Voices from Chernobyl: The Oral History of a Nuclear Disaster by Svetlana Alexievich, translated by Keith Gessen


Reviewed by Anonymous (Library Patron)

What do you remember of the Chernobyl accident of 1989? I remember it was a big event, tragic, but life went on. Not for those millions affected by the Chernobyl nuclear breakdown!
This non-fiction book is not filled with nuclear jargon and numerical details but is fascinatingly and tragically rich in personal, human experience.
The author interviews hundreds of people, each with their own account and feelings, about their understanding and individual stories at that time. For most the truth of the devastation was swept under the rug by politicians. Others couldn’t comprehend the contamination that was colorless and unseen. “Dirt for them is ink, earth or oil stains, not isotopes with short half-lives. I don’t think they understood it any better than if I’d been a shaman from an African tribe.” Men courageously followed military orders to rush to the reactor site for immediate clean-up of radioactive waste that had just burned up and destroyed technology’s best robotics. Death was unknowingly a given.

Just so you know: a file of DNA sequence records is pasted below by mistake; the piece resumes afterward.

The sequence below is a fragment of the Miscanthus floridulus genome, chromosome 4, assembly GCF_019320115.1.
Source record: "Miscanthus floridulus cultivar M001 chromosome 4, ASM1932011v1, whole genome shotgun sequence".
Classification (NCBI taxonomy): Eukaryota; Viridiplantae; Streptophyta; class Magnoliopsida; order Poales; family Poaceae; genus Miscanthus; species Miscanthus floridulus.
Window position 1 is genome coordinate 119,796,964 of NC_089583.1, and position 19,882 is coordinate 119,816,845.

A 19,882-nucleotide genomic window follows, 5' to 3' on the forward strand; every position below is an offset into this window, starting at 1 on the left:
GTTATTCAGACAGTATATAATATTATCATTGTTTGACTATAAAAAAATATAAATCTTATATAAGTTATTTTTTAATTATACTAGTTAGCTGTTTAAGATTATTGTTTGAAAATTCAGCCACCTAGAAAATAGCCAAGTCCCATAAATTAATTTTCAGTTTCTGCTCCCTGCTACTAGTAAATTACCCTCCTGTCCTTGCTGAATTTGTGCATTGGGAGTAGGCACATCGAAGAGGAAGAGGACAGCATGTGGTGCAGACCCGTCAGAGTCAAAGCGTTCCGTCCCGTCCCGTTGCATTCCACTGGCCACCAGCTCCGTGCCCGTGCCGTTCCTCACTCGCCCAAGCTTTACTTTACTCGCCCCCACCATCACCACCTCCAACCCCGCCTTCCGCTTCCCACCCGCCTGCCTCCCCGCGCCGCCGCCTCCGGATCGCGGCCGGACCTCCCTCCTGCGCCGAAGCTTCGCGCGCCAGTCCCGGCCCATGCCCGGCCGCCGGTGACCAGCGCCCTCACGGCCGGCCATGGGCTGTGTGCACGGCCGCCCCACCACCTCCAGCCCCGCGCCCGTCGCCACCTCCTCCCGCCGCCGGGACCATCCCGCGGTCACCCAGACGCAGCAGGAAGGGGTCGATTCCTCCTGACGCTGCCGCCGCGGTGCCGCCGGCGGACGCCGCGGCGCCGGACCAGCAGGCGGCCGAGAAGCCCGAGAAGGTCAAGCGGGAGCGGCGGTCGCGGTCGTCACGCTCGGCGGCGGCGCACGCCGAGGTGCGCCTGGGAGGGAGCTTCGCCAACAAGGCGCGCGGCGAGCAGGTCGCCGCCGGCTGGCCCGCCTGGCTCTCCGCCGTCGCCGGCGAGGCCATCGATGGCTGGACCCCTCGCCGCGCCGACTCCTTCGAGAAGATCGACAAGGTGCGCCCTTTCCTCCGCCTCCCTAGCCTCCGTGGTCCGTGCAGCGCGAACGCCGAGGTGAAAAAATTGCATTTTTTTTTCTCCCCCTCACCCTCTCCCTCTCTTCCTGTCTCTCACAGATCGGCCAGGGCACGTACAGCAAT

I read haunting stories of illness and disease and the continuation of life with a different set of instructions. Some continued to live in their homeland that had been transformed more than a science fiction movie could portray.
I can readily understand why this author was given the Nobel Prize in Literature. She takes you deep inside the story. This book brings you as close as possible to comprehending a major earth changing event that transcends translation through our human understanding.

Available through the BRIDGES Library System

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